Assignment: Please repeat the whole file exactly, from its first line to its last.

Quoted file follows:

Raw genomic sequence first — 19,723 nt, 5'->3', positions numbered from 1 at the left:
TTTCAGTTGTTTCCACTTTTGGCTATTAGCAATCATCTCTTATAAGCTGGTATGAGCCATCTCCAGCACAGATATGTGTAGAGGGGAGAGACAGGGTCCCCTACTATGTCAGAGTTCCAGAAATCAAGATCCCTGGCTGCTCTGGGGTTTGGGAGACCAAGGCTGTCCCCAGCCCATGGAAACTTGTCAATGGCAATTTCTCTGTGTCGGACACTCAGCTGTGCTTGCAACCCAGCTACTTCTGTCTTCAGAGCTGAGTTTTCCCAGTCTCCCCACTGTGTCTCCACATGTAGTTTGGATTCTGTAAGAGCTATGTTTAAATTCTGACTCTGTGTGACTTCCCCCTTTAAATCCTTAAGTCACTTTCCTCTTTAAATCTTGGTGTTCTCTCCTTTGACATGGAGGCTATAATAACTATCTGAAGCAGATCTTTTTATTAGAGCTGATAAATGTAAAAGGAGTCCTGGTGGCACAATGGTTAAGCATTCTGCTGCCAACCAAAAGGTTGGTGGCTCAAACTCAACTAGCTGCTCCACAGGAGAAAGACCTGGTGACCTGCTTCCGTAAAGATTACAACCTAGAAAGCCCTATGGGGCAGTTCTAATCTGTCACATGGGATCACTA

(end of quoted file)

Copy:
Raw genomic sequence first — 19,723 nt, 5'->3', positions numbered from 1 at the left:
TTTCAGTTGTTTCCACTTTTGGCTATTAGCAATCATCTCTTATAAGCTGGTATGAGCCATCTCCAGCACAGATATGTGTAGAGGGGAGAGACAGGGTCCCCTACTATGTCAGAGTTCCAGAAATCAAGATCCCTGGCTGCTCTGGGGTTTGGGAGACCAAGGCTGTCCCCAGCCCATGGAAACTTGTCAATGGCAATTTCTCTGTGTCGGACACTCAGCTGTGCTTGCAACCCAGCTACTTCTGTCTTCAGAGCTGAGTTTTCCCAGTCTCCCCACTGTGTCTCCACATGTAGTTTGGATTCTGTAAGAGCTATGTTTAAATTCTGACTCTGTGTGACTTCCCCCTTTAAATCCTTAAGTCACTTTCCTCTTTAAATCTTGGTGTTCTCTCCTTTGACATGGAGGCTATAATAACTATCTGAAGCAGATCTTTTTATTAGAGCTGATAAATGTAAAAGGAGTCCTGGTGGCACAATGGTTAAGCATTCTGCTGCCAACCAAAAGGTTGGTGGCTCAAACTCAACTAGCTGCTCCACAGGAGAAAGACCTGGTGACCTGCTTCCGTAAAGATTACAACCTAGAAAGCCCTATGGGGCAGTTCTAATCTGTCACATGGGATCACTA